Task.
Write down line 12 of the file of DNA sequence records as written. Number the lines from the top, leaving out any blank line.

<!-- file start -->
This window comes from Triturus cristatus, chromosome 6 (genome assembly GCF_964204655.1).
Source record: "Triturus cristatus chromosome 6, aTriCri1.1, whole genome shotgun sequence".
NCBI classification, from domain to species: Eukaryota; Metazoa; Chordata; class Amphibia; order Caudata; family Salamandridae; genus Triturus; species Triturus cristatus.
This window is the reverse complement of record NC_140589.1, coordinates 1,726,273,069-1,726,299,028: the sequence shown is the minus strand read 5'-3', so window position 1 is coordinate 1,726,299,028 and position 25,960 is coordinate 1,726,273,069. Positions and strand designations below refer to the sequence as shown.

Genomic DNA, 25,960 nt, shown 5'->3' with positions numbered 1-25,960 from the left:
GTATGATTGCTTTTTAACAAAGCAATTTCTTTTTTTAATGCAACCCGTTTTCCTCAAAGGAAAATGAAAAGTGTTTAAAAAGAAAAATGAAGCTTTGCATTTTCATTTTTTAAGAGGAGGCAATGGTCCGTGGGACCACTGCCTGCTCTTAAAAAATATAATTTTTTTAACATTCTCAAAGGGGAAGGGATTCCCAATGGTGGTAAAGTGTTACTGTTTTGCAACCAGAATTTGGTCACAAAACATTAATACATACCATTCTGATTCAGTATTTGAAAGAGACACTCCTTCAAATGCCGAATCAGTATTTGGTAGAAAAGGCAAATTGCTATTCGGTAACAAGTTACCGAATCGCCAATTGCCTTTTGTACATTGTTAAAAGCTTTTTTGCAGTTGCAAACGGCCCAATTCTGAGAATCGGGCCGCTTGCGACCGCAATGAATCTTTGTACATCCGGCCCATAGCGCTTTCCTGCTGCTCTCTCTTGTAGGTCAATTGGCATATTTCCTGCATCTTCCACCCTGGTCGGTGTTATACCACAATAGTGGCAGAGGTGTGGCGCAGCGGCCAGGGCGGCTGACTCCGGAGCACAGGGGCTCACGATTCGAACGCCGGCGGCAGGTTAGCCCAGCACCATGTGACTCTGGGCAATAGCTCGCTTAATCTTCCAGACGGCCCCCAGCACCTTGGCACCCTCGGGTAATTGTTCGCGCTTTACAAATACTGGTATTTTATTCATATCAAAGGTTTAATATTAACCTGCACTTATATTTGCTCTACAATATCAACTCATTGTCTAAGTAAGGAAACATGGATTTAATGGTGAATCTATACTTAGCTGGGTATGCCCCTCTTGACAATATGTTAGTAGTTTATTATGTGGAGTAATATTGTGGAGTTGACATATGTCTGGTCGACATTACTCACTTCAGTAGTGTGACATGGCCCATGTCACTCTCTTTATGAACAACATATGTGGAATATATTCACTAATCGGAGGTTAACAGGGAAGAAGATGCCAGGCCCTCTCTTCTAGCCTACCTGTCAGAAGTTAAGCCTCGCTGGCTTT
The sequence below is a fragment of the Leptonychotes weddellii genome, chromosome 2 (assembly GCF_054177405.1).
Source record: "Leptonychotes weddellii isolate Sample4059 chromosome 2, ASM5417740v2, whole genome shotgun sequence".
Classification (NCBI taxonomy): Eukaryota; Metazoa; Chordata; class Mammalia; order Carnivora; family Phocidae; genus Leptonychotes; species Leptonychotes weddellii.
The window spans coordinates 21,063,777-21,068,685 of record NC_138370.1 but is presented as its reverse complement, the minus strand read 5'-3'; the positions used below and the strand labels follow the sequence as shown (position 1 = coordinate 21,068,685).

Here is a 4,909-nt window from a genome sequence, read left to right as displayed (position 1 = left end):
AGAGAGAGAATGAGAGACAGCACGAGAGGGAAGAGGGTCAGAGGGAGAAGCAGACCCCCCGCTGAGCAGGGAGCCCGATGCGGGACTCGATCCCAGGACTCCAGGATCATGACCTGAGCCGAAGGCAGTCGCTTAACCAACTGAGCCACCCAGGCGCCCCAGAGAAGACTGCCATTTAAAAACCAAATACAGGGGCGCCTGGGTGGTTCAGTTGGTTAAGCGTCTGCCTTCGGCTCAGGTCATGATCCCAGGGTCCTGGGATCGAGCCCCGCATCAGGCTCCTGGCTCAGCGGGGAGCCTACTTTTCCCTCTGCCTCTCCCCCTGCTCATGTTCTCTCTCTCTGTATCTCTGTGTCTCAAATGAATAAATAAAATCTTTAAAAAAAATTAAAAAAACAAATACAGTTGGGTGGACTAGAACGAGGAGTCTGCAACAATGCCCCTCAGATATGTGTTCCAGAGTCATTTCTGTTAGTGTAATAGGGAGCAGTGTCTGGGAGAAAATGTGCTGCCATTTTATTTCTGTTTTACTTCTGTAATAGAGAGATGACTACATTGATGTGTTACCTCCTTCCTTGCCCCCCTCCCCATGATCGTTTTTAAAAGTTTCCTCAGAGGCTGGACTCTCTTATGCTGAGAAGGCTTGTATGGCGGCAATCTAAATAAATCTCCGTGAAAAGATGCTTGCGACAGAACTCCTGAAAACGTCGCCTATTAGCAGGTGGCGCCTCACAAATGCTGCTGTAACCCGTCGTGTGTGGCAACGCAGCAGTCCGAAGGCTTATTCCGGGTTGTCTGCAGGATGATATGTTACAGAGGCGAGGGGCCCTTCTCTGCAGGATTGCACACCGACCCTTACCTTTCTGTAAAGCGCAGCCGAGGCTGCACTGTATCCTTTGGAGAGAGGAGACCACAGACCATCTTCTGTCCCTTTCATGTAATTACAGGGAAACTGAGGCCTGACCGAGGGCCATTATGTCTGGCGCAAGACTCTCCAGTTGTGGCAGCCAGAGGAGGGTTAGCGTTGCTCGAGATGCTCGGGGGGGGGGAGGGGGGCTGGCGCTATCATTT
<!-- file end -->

AGAGAGAGAATGAGAGACAGCACGAGAGGGAAGAGGGTCAGAGGGAGAAGCAGACCCCCCGCTGAGCAGGGAGCCCGATGCGGGACTCGATCCCAGGACTCCAGGATCATGACCTGAGCCGAAGGCAGTCGCTTAACCAACTGAGCCACCCAGGCGCCCCAGAGAAGACTGCCATTTAAAAACCAAATACAGGGGCGCCTGGGTGGTTCAGTTGGTTAAGCGTCTGCCTTCGGCTCAGGTCATGATCCCAGGGTCCTGGGATCGAGCCCCGCATCAGGCTCCTGGCTCAGCGGGGAGCCTACTTTTCCCTCTGCCTCTCCCCCTGCTCATGTTCTCTCTCTCTGTATCTCTGTGTCTCAAATGAATAAATAAAATCTTTAAAAAAAATTAAAAAAACAAATACAGTTGGGTGGACTAGAACGAGGAGTCTGCAACAATGCCCCTCAGATATGTGTTCCAGAGTCATTTCTGTTAGTGTAATAGGGAGCAGTGTCTGGGAGAAAATGTGCTGCCATTTTATTTCTGTTTTACTTCTGTAATAGAGAGATGACTACATTGATGTGTTACCTCCTTCCTTGCCCCCCTCCCCATGATCGTTTTTAAAAGTTTCCTCAGAGGCTGGACTCTCTTATGCTGAGAAGGCTTGTATGGCGGCAATCTAAATAAATCTCCGTGAAAAGATGCTTGCGACAGAACTCCTGAAAACGTCGCCTATTAGCAGGTGGCGCCTCACAAATGCTGCTGTAACCCGTCGTGTGTGGCAACGCAGCAGTCCGAAGGCTTATTCCGGGTTGTCTGCAGGATGATATGTTACAGAGGCGAGGGGCCCTTCTCTGCAGGATTGCACACCGACCCTTACCTTTCTGTAAAGCGCAGCCGAGGCTGCACTGTATCCTTTGGAGAGAGGAGACCACAGACCATCTTCTGTCCCTTTCATGTAATTACAGGGAAACTGAGGCCTGACCGAGGGCCATTATGTCTGGCGCAAGACTCTCCAGTTGTGGCAGCCAGAGGAGGGTTAGCGTTGCTCGAGATGCTCGGGGGGGGGGAGGGGGGCTGGCGCTATCATTT